F. T. - " Acierage " is the practice of steeling a copper plate which has been etched, so as to produce from it a large number of good impressions. In the opinion of such experts as Sir Seymour Haden, it gives the print a dry and hard appearance.

H. B. - We know of no such preparation as you mention for making ordinary colours fast when applied to textiles.

H. K. - Your query is fully answered in the February issue of the Magazine, another subscriber having asked for the same information.


(!) If you are submitting designs for postcards intended to be reproduced in colours you should certainly colour them yourself. It is useless to send the work half done to a publisher. (2) It is advisable to make the drawing at least four times the size of the postcard. Naturally the dimensions must be in proportion to those of the postcard for which the drawing is ultimately to serve.


An excellent elementary book on perspective for outdoor sketching is " Perspective for Art Students," by R. G. Hatton, which contains over 200 diagrams. It is published at 5s., and may be obtained from B. T. Batsford, 94, High Holborn, London, for 3s. 9d. A more expensive work, which we can thoroughly recommend to both artists and students, is " Nature's Laws in the Making of Pictures," by W. L. Wyllie. It contains diagrams and illustrations by the author, and reproductions from the masters, especially chosen to elucidate the letterpress. The price is 15s. net.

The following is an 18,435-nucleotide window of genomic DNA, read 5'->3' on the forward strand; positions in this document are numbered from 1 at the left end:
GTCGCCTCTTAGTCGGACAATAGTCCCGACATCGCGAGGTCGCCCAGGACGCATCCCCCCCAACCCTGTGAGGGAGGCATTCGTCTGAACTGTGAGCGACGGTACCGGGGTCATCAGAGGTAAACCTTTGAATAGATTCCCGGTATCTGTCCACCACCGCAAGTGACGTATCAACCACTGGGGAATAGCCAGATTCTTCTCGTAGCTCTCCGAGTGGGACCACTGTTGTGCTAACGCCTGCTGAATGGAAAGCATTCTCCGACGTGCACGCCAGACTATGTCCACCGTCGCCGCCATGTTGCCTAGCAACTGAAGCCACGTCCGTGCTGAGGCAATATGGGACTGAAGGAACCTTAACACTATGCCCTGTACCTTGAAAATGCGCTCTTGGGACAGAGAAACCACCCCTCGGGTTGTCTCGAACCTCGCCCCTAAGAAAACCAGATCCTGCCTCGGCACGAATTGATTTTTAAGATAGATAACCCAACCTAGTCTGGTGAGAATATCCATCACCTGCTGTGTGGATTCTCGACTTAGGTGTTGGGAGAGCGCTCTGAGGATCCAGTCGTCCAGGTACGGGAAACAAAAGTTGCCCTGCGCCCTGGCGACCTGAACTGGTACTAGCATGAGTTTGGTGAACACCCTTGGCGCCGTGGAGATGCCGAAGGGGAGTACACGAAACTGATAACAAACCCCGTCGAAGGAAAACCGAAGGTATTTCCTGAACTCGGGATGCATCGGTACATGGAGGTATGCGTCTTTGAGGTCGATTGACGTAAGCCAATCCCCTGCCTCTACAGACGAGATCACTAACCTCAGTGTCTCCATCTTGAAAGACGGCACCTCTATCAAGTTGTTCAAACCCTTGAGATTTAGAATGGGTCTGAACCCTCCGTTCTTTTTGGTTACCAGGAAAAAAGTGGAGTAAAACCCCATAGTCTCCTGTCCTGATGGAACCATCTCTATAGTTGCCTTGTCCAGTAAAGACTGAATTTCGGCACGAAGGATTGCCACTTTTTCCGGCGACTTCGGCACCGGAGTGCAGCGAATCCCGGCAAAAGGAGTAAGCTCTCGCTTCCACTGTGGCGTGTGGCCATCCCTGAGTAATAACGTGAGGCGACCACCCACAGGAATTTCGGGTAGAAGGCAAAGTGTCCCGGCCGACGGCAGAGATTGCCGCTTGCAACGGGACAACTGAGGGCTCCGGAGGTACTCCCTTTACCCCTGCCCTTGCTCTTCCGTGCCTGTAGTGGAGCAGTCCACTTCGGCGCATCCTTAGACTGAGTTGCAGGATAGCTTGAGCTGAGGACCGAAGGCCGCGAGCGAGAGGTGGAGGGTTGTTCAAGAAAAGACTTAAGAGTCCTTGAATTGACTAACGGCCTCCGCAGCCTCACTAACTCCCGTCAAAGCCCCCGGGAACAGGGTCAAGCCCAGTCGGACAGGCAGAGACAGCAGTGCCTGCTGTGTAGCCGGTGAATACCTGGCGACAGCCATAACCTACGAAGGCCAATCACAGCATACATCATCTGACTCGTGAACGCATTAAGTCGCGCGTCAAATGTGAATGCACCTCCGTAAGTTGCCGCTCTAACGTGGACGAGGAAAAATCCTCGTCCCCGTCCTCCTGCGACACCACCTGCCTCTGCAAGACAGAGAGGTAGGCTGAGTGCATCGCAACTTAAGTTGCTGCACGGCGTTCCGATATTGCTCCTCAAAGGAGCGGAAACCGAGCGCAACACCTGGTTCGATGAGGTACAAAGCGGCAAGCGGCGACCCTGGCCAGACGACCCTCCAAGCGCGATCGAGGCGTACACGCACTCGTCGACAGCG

The book-cover design given last month (p. 149) may be worked solidly in gold, raised, as if embossed; or it may be treated flat, in coloured silks, on a light or a dark ground. The raising in the gold flower forms must be thickly padded and then worked over with fine gold, with a couched line of thick gold thread carried round the outlines. Very close pile silk velvet or rich watered silk may be used for the foundation. The spangles may be omitted. For flat silk embroidery, satin or corded silk would be appropriate, and gold thread should be used for the outlines.

T. D. - Unfortunately, the photograph from which Mr. Edwardes made his drawing, "Entrance to an Art Museum," is not available for publication, but we hope to find an early opportunity for carrying out your excellent suggestion.

S. H. - (1) We know of no such practical book as you want except " Modern Mural Decoration," by A. LysBaldry (George Newnes, Ltd., publishers), and the price (12s. 6d, net) is above your limit. You would do well, all the same, to consult it, if possible. (2) As soon as we can afford the space we shall publish some articles on various kinds of mural painting.

Replies toother Correspondents must stand over.